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Flannery O'Conners "Good Country People" the term "good country people" s thrown around...

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tcbjp11 | Student, College Freshman | eNoter

Posted July 21, 2011 at 10:32 AM via web

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Flannery O'Conners "Good Country People" the term "good country people" s thrown around a lot in the story - what does it mean?

Do different characters have different definitions?

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literaturenerd | High School Teacher | (Level 2) Educator Emeritus

Posted July 23, 2011 at 1:59 AM (Answer #1)

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In the story "Good Country People", Mrs. Hopewell is very critical of others. She, living her life in the country, only finds herself trusting people much like herself. She surrounds herself with a limited few whom hold the same values that she does.

Mrs. Hopewell only trusts Christian country people. It is this fact which allows Manley Pointer to gain access to her home and to her daughter. It seems that Mrs. Hopewell, while staunch in her stereotypes, limits her own ability to judge others correctly based solely upon their claims of being Christian and "country".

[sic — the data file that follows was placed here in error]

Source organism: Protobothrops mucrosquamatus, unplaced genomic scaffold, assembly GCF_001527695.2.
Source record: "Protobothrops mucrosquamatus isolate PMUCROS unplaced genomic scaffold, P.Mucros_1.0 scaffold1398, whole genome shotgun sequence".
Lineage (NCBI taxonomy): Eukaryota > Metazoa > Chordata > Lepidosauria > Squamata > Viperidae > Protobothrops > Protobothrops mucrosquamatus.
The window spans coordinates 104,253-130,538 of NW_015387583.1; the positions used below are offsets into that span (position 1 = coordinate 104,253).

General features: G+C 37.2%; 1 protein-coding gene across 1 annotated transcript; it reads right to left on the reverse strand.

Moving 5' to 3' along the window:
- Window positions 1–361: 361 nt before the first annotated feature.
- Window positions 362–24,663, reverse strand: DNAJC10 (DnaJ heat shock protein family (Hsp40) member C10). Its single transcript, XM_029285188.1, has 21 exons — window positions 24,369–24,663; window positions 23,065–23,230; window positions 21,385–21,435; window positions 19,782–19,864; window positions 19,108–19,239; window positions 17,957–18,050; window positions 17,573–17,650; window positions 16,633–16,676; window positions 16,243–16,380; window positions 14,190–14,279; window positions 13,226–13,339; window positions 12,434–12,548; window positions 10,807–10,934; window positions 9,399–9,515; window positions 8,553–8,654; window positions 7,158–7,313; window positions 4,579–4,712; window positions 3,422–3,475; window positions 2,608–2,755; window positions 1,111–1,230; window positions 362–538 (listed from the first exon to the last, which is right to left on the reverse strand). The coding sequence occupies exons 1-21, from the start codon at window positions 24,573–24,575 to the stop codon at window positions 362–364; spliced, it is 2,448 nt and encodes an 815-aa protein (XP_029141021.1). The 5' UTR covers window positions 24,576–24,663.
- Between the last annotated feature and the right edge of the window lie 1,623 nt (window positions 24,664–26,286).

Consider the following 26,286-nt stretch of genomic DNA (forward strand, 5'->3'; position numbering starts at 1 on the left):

Therefore, Mrs. Hopewell defines "good country people" by comparing them to herself and the values she holds. Good country people are honest and good hearted. They also will accept hospitality of others like themselves. Above all else, they must have strong Christian values.

That being said, Joy-Hulga definitely has a different definition of what a "good country person" would be. Her mother believes Manly Pointer to be a good country person. Unfortunately, Joy-Hulga knows differently. Joy-Hulga and her mother would surely disagree on the definition of what a good country person was if considering Pointer.

Pointer seduces Joy-Hulga (she is willingly seduced). In the end, this good country person admits to drinking, carries a false bible with condoms and nude playing cards, and steals Joy-Hulga's prosthetic leg. His is under no circumstances a good country person.

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